Designed by: Jan Lars Kalkowski   Group: iGEM20_TU_Darmstadt   (2020-10-05)

Laccase CotA


Name CotA-Laccase (Spore coat protein A)
Base pairs 1542
Molecular weight 58.51 kDa
Origin Bacillus subtilis, synthetic
Properties CotA laccase from B. subtilis is a copper dependant oxireductase with a broad substrate variety of polyphenolic substrates such as diclofenac and ABTS and possess a T1 copper for primary electron transfer to the substrate and a T2/3 Cu-cluster.

Sequence and Features

Assembly Compatibility:
  • 10
  • 12
  • 21
  • 23
  • 25
  • 1000

CotA Docking

Ligand docking was performed on the laccase CotA (PDB 1GSK). Preparations of the ligand and protein were done as explained on our project wiki. For realization of the docking process we needed a working Rosetta xml script for our purpose. The script we worked out is shown in our Rosetta Guide. With this script, adjusted over many trials, we docked many thousand structures. As output we chose the Rosetta total score and the Rosetta interface score. We plotted these scores against the root-mean-square deviation of atomic positions (RMSD) from the ligand to allow a visible evaluation of the docked structures respectively poses[1]. The formula for calculation of the RMSD is shown below (formula 1).
Formula 1: RMSD formula. Calculation of the RMSD value with the respective Rosetta score function[1].

An interface score against RMSD plot from Diclofenac with CotA is shown in Figure 1. Based on these plots it was easier to identify low energy structures with good interactions with the enzyme. Ideally the data points of these plots should form a funnel like plot. The structures on the closing end are especially good structures. These structures are highlighted with by a red square in figure 1.
Figure 1: Interface score RMSD plot of diclofenac docking with CotA. RMSD values of diclofenac in nm plotted against the Rosetta interface score. Every datapoint represents a single docked structure. The structures highlighted with a red box are especially good structures.
One of these diclofenac structures in CotA is shown in Figure 2. Interestingly, diclofenac was positioned here in a binding channel like structure and not directly near the active copper atom within the active site. This binding channel structure is flanked by two flexible loops of CotA. These loops could undergo a conformational change due to the binding of the substrate, which could hold the substrate in place or even bring it closer to the active site. The most dominant interaction in this model were with the residue’s threonine262 and threonine418. The threonine residues may interact with the secondary nitrogen and the carboxy group of diclofenac.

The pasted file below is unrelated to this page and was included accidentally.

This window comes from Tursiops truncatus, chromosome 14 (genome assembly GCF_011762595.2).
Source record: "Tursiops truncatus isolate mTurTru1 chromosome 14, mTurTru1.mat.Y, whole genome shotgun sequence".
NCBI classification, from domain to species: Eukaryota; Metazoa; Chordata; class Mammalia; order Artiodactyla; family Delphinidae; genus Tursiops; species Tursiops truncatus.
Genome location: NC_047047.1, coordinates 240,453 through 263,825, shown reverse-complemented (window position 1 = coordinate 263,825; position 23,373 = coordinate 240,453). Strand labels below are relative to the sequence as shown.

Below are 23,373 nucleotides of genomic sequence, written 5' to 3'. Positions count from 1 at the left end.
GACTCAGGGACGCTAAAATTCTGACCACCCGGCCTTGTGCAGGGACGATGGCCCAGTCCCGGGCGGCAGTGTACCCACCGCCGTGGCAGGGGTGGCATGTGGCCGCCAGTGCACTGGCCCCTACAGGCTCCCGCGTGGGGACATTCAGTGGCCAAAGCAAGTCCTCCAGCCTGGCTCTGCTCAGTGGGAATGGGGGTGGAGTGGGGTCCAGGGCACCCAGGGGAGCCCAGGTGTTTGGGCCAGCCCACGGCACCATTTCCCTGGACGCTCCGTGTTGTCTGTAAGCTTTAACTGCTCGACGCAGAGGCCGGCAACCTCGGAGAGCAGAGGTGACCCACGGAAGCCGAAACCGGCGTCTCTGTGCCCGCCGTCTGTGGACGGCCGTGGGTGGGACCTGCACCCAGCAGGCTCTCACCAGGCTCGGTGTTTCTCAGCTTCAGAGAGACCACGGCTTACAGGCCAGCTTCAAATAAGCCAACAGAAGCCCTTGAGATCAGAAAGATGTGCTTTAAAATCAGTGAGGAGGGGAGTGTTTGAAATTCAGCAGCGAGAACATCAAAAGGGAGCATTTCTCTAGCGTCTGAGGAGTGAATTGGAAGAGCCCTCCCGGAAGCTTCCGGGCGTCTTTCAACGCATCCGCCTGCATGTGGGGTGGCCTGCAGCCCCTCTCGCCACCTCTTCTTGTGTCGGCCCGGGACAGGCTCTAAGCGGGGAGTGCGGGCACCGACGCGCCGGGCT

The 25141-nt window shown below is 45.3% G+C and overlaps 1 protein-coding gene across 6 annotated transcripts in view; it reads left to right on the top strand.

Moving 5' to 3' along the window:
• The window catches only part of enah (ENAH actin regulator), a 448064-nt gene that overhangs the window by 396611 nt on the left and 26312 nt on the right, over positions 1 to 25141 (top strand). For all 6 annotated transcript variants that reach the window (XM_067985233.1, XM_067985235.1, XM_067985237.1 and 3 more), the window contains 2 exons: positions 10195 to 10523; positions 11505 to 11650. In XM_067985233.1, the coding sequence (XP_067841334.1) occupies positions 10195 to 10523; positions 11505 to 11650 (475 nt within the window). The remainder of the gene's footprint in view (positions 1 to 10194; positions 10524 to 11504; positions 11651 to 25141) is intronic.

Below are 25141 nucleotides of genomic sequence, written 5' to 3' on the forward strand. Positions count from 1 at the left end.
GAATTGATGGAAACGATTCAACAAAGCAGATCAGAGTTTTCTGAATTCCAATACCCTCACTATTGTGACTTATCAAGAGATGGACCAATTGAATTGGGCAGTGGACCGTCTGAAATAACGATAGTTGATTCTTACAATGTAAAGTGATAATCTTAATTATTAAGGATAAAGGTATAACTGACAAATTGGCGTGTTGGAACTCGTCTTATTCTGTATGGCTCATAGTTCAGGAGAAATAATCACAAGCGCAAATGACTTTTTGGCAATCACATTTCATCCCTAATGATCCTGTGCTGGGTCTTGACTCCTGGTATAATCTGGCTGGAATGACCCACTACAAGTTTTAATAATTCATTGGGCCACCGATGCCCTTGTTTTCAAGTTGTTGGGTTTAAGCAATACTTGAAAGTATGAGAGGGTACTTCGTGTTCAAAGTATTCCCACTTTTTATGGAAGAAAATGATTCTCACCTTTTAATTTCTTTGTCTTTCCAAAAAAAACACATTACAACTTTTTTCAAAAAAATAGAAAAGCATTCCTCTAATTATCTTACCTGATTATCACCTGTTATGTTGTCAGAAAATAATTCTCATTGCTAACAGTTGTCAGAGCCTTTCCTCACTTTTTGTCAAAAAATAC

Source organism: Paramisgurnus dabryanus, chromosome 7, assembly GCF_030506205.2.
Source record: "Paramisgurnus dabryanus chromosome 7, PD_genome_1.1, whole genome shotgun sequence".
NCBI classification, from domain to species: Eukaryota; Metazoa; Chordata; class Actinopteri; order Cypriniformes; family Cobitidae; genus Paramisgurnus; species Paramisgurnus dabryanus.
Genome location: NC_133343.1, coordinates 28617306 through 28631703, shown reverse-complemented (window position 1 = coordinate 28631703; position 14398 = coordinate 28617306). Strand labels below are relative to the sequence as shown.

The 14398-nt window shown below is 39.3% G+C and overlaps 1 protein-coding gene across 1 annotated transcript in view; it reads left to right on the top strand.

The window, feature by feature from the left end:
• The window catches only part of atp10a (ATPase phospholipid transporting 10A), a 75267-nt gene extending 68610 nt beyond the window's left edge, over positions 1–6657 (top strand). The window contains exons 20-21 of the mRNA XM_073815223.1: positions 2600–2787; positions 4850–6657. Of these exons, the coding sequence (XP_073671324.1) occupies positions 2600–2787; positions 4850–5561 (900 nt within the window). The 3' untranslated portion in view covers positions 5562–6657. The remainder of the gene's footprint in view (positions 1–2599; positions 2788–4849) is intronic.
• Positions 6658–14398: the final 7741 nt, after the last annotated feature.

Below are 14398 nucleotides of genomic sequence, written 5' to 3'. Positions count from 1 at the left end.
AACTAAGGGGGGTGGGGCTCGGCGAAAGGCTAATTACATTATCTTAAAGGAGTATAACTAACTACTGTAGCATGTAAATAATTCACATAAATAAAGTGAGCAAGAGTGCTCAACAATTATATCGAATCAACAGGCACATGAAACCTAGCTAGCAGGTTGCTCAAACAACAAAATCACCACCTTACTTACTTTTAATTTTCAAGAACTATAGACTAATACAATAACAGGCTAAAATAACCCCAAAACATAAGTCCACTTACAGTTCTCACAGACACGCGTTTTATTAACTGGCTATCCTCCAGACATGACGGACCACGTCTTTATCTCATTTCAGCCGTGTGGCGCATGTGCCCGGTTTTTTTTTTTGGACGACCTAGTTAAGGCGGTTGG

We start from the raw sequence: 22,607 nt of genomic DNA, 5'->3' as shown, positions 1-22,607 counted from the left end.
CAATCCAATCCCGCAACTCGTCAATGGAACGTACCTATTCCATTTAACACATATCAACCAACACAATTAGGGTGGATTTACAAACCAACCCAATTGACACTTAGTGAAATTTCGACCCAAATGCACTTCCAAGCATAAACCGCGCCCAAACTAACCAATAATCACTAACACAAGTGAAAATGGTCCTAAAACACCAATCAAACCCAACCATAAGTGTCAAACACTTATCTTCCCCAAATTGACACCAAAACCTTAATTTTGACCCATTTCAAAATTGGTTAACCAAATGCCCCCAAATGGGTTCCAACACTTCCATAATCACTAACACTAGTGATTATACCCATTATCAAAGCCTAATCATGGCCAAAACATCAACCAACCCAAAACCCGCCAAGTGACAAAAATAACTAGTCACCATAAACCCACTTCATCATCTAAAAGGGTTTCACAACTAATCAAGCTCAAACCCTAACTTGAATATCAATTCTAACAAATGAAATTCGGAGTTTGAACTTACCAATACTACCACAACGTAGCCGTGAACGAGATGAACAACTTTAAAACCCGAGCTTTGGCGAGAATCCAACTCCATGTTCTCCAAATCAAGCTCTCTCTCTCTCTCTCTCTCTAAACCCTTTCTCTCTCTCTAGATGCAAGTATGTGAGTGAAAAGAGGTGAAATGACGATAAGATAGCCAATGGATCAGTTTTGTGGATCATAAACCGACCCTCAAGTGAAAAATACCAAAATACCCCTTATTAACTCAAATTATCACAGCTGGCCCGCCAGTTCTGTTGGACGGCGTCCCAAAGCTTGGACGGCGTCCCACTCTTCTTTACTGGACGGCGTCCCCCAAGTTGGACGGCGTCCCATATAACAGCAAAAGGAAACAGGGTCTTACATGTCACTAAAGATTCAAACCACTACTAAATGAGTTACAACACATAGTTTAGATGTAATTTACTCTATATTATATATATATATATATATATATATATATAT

Figure 2: Diclofenac docking with CotA. One of the best low energy interface score structures of CotA with diclofenac. Residues of the active site and in diclofenac binding involved residues are shown with sticks and colored heteroatoms. Diclofenac binds into a cavity and interacts with T262 and T418.

For comparison, the same docking procedure was performed with diclofenac and the laccase of T. versicolor. A structure with top scoring was also selected (Fig. 3). In this model diclofenac binds closer to the active site of the laccase of T. Versicolor. The substance also bound within a cavity of the enzyme and may interact by π-π-stacking with phenylalanine 163. Other interaction with the proline 163 and the carboxy group and aspartate 206 with the secondary nitrogen of diclofenac. The docking with the laccase from T. Versicolor showed more possible interactions and a better positioning of diclofenac near the active site. This assumption was supported by the interface and total score values of both docking experiments (table 2).